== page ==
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Dave Daniels writes about smart shopping and tips for frugal living especially when it comes to costs in the kitchen.
Do you know how much you spend on food each month? If not, break out your latest credit card statement and check your purchase categories. You might be surprised.
Whether it's $300 or $1,000, food expenses are going to take a big chunk out of your budget. While you can't do much about rising prices (they're predicted to increase by as much as 3.5%, according to the Department of Agriculture) there are several moves you can make to cut your food costs. Here are five of them.
1. Use Coupons
It's the oldest trick in the book, but it still works. Even if you don't read the Sunday paper, pick up a copy or two and start clipping. Then, put your smartphone to work. There are tons of grocery saving apps at your disposal—Favado is one of the best. Get deals and discounts from over 65,000 stores nationwide and customize your user experience to receive alerts when your preferred foods go on sale.
2. Buy Produce at a Farmers Market
For your fruit and vegetable purchases, check out a local farmers market. You're likely to find a wider variety of produce, usually at prices around 20% lower than your traditional grocer, and they should be fresher and of higher quality. Even if you have to drive a few extra miles to find one, if your family eats a lot of fruits and veggies, the potential savings can make the trip well worth your while.
3. Reduce Restaurant Trips
We love to eat at restaurants, and there's no reason we shouldn't. Instead of cutting them entirely out of your entertainment budget, start by staying home one extra night per month.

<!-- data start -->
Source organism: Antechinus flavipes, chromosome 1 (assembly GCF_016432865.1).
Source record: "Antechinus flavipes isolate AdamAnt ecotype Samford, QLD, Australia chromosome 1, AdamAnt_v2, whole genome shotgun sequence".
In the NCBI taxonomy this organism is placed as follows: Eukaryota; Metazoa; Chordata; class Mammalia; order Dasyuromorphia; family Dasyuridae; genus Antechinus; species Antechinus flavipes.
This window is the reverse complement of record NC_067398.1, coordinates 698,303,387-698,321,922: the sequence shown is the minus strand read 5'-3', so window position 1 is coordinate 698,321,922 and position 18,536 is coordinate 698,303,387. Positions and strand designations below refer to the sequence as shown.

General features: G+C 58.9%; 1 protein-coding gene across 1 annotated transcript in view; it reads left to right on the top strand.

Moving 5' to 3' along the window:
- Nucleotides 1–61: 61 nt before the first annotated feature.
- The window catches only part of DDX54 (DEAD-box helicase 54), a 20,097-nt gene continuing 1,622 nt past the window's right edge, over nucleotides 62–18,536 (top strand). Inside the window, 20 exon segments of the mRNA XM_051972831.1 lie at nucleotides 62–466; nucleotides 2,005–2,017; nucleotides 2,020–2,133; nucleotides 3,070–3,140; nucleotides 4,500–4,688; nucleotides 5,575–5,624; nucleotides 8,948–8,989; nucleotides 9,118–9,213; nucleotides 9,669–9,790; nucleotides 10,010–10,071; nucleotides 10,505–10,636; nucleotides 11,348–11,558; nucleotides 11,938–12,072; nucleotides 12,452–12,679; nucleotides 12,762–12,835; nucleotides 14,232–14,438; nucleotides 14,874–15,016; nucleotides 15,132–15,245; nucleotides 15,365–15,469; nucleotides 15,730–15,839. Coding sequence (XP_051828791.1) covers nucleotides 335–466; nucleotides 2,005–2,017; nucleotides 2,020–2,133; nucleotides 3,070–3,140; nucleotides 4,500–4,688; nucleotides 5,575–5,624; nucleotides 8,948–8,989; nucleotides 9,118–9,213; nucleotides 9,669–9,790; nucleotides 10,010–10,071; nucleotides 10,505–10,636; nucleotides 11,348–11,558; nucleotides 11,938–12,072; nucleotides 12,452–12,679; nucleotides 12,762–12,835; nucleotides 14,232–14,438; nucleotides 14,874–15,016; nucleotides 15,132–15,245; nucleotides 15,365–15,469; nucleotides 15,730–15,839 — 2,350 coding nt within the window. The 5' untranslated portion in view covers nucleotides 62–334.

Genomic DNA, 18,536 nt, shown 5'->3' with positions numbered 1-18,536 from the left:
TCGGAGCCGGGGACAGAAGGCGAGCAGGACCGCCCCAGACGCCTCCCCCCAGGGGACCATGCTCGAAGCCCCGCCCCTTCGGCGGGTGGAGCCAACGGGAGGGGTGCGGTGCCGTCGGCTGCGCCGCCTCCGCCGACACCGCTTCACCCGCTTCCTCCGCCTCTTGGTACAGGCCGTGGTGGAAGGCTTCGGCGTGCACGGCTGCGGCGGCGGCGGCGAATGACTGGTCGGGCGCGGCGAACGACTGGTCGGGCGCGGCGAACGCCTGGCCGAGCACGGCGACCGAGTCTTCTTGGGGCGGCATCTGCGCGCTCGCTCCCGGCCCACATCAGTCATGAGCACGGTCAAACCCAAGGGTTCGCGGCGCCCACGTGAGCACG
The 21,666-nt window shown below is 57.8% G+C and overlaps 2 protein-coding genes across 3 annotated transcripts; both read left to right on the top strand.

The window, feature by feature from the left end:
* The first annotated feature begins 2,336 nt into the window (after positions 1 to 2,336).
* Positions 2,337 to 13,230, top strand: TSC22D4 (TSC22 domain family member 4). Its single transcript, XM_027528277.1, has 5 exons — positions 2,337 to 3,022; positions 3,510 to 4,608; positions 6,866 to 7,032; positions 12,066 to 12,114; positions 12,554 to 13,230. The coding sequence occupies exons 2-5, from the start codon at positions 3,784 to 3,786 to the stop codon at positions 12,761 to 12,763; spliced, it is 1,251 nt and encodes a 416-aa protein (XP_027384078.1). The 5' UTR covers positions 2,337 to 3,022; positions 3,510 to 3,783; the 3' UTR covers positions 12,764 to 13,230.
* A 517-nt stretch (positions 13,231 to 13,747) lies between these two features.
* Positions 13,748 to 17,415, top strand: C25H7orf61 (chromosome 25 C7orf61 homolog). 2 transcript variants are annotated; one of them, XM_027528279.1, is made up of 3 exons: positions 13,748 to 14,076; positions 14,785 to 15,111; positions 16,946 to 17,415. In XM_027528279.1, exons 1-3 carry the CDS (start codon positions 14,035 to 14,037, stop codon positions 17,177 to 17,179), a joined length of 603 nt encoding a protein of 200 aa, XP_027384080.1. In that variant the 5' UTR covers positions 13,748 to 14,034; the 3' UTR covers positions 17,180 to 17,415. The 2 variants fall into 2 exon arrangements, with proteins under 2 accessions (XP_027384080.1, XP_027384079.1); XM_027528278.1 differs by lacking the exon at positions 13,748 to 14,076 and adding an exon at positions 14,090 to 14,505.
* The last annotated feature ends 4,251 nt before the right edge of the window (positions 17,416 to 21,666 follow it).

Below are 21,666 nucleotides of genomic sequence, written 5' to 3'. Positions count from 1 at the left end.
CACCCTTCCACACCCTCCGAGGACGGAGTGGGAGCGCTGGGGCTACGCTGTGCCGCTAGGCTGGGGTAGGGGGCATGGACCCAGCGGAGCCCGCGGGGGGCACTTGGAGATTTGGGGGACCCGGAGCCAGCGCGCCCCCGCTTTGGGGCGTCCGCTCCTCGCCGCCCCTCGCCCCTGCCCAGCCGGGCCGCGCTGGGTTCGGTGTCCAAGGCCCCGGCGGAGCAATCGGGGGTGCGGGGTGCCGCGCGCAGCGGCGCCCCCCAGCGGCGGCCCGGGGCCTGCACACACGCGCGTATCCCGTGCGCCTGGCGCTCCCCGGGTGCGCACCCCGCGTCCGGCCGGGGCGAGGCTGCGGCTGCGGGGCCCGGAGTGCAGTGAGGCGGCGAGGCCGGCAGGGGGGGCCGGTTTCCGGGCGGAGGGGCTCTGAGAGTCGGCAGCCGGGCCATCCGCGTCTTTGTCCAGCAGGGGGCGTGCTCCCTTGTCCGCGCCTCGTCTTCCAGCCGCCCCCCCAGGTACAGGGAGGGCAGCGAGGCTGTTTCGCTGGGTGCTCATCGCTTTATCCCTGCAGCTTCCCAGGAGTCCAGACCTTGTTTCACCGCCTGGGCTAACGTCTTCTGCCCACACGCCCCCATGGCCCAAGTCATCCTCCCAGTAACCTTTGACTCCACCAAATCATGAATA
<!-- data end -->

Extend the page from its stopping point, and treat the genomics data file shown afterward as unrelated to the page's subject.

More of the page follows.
To calm any family uproar, make it a fun cook-in evening. Buy all the ingredients for a lasagna, then divide the family up into specific responsibilities: One person cooks the pasta sheets, someone cuts the veggies or browns the beef, and the kids put it all together (obviously, the most fun part of the experience). Believe me, it makes for better bonding than sitting down at a restaurant booth.
4. Brown Bag It to Work
Let's say you spend $5 per day eating out on your lunch break. Over the course of a year, that adds up to $1,250. Instead, pack up last night's leftovers in some Tupperware or throw some sandwiches and healthy snacks together. This can also have a positive effect on your gas costs and reduce wear and tear on your automobile.
5. Create a Grocery Shopping List
When you head to the grocery store, don't forget your list. Take five minutes to run through the fridge and pantry and take note of what you do and don't need, and stick to it once you get to the store. Don't go down aisles that don't contain items on your list, and once you hit the checkout line, put an imaginary cover over your cart. Those candies, magazines, and other items are only there to bait you into spending more.
Let's say you eliminate one trip to your favorite restaurant each month, saving yourself $100, and you pare your grocery purchases back by the same amount using the above tips. Instead of letting that $200 monthly surplus sit in your checking account, develop a plan to direct it to wherever it can best benefit your finances.
You could knock down your credit card balances, beef up your emergency fund, or even get caught up on your retirement investments. Saving money on food and grocery purchases is great, but truly taking advantage of those savings is the ultimate goal.
What other ways can you think of to save on grocery and food purchases?